I’m not a people person. Never have been, never will be.
Don’t get me wrong, I like people. Meeting cool, new people is always great. But I don’t thrive in crowds. It can be almost painful for me to be among swarms of people and not know anyone. I have to force myself to approach groups of people and initiate conversation. Many of my friends and family have an innate ability to socialize with anyone. It is just not natural for me. I prefer more intimate social settings. I think one-on-one interactions are far more fulfilling. And honestly, surrounded by masses of people with no space to breathe is when I feel loneliest. Lost, even.
For a long time, I thought that was a problem.
It’s not. At least, it’s not a problem for me.
Starting university was a stressful time in my life. Orientation week was probably my least favorite part of it all. The transition was already challenging and I know orientation is built to welcome students, introduce them to campus, and provoke friendships, but it was added stress for me. I was remarkably overwhelmed by all the events happening.
It should have been fun. The quad had an inflatable bounce house. There was free food and free shirts and music. People were mingling at every corner. It seemed people found their circles of friends so quickly and I was still feeling lost.
I didn’t feel a sense of belonging yet. Rationally, I knew almost everyone has this experience of uncertainty and insecurity. Emotionally, I felt alone in my disconnect.
I wasn’t spending every night until two or three AM in the common room loudly playing video games or ping pong. I didn’t want to be at parties all the time, struggling to breathe and move in crowds grinding and sweating in way too close a proximity. I don’t spend every weekend going out. And none of this is to say that I don’t enjoy going to a party and dancing with my friends every now and then. I do like the occasional fun night out at a movie or a concert. I don’t drink or anything but I have a good time going out with a group of friends I can trust.
All I’m saying is that I enjoy dance parties in my room just as much as anything else. I also kind of think that the infrequency with which I go out maintains the specialness of the experience.
I’m not a loner or a recluse. I don’t want to be alone all the time. I need human interaction and social activity. I love theme parks and cool museums and lakes. I love to ski and to hike and to explore. And I like to do these things with people, I do. I also like being by myself a healthy amount of time. And even when I’m not alone, I like low-key days spent lounging around with no specific plans. I prefer home-cooked food to going out to a restaurant and I prefer watching a movie bundled in blankets in bed over going to a theater. And I’ve been this way all my life.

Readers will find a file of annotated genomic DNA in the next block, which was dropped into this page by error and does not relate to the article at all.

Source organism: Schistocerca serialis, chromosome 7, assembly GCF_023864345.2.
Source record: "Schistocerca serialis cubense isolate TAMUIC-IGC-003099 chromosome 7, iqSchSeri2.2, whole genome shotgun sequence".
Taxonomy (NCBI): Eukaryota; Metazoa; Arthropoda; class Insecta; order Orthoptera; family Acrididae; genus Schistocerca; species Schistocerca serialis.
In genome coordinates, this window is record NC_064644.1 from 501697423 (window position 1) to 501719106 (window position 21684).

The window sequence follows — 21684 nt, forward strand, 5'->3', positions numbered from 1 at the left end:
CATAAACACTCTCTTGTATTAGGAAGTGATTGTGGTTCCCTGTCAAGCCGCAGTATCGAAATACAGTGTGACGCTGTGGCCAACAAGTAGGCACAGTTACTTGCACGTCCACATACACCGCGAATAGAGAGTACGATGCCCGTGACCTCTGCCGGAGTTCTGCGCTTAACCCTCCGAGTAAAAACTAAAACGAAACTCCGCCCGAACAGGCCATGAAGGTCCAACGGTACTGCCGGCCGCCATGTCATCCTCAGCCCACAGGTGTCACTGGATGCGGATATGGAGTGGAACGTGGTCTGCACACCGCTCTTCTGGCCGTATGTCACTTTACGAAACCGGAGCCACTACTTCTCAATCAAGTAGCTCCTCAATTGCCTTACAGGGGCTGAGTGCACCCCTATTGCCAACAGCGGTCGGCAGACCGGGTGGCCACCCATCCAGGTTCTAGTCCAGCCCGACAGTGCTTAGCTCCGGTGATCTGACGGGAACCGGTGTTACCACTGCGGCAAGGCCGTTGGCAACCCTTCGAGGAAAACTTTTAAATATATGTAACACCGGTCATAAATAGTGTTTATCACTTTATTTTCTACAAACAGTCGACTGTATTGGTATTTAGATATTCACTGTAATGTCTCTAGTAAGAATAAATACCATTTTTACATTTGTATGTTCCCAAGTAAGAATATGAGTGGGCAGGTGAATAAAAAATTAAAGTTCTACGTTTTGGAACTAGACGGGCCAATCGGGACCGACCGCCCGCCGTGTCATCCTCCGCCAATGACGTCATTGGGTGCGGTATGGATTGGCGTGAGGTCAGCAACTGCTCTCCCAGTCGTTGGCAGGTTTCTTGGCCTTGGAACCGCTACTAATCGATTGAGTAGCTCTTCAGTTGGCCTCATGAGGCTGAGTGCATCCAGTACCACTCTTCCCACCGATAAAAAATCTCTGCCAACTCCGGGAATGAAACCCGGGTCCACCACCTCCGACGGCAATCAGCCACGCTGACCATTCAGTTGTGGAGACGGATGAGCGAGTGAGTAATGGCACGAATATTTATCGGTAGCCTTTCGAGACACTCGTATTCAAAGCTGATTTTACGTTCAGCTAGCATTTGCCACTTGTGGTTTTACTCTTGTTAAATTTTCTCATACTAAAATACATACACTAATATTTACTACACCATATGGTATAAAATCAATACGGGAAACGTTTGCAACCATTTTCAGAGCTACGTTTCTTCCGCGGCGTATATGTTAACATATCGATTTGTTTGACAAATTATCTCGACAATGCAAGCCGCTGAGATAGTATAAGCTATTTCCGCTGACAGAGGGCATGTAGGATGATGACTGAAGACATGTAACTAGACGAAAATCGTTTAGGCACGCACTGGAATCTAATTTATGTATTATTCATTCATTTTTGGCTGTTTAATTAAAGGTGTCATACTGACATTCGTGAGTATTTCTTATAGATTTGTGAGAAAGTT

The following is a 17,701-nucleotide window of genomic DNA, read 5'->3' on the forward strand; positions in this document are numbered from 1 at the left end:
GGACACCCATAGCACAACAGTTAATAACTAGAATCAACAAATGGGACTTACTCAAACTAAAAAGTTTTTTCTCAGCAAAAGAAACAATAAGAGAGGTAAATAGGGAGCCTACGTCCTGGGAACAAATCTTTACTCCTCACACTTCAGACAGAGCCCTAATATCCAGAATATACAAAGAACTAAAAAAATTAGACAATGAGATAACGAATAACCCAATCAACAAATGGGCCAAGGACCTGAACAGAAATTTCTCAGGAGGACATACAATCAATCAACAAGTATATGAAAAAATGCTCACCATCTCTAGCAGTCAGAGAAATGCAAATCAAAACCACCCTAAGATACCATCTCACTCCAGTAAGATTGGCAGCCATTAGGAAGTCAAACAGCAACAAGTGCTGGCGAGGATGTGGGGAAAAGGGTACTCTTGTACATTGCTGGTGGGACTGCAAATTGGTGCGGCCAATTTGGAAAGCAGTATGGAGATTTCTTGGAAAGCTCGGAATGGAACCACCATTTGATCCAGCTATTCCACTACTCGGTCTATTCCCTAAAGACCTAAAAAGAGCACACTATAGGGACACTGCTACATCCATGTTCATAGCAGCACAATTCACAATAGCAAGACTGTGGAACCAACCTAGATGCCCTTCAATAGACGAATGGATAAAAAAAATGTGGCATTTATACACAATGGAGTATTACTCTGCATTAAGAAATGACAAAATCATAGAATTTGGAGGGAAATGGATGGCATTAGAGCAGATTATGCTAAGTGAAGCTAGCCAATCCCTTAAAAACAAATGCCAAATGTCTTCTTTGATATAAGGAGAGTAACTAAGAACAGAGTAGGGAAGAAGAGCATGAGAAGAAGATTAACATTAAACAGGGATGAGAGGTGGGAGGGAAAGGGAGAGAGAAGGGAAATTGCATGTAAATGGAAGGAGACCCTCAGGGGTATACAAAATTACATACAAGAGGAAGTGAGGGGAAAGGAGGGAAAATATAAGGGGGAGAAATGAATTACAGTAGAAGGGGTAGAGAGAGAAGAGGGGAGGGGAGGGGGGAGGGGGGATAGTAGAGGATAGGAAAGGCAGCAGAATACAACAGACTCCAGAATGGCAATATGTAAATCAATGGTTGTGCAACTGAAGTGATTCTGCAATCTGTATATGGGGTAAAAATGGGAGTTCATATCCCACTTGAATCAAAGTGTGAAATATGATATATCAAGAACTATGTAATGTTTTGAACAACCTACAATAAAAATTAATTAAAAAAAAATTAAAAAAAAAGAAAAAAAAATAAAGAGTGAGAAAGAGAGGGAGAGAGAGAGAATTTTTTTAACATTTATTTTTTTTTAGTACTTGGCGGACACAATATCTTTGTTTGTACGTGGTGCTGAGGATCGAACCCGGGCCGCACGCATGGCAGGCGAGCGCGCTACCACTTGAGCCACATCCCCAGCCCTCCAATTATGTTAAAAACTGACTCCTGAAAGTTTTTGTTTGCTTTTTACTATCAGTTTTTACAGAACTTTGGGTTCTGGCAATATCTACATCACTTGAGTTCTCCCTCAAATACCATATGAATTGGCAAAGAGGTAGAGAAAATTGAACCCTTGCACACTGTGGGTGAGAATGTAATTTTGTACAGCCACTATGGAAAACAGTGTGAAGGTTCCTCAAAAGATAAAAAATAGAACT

So I’m a homebody. And that’s okay. I didn’t think it was at first, but it is. Once I accepted that about myself, I found myself feeling a lot more comfortable at school. I started worrying less and having more fun. It was unhealthy to think less of myself because I prioritize my sleep or because I love a good Netflix binge-watching session above a wild party. And now I take advantage of the events that do sound interesting to me on campus. I’ve attended cool, foreign film screenings, activist lectures, and small scale concerts. And a lot of times I go alone, and that’s also okay. Because I do things for me, and not anyone else.
So, if you’re like me, and you’re feeling like you don’t fit in, like maybe you never will, like maybe you’re meant to be hermit through these four years, I could tell you you’re not alone. But my guess is you already know that in your head and it doesn’t change anything. What I will say is to embrace it. Have dorm room dance parties. Take naps. Read on the quad. Take a walk. Work out. Go on adventures with just one or two friends. Go on adventures alone. Sing in the shower.
I’ve learned there is no shame in loving my own company. I am my own best friend. That doesn’t mean I don’t have non-me best friends. It simply means I have to love myself in order to allow others to love me. And sometimes that’s a process to learn how, but it’s the most worthwhile journey there is.
So, yeah, I love Saturday nights at home in my pajamas, chowing down on cookie batter and re-binging on Smallville or One Tree Hill. Those are some of the best nights. And that’s okay. It’s better than okay. There’s value in what I love, which means there’s value in me.
And I’m a happy homebody.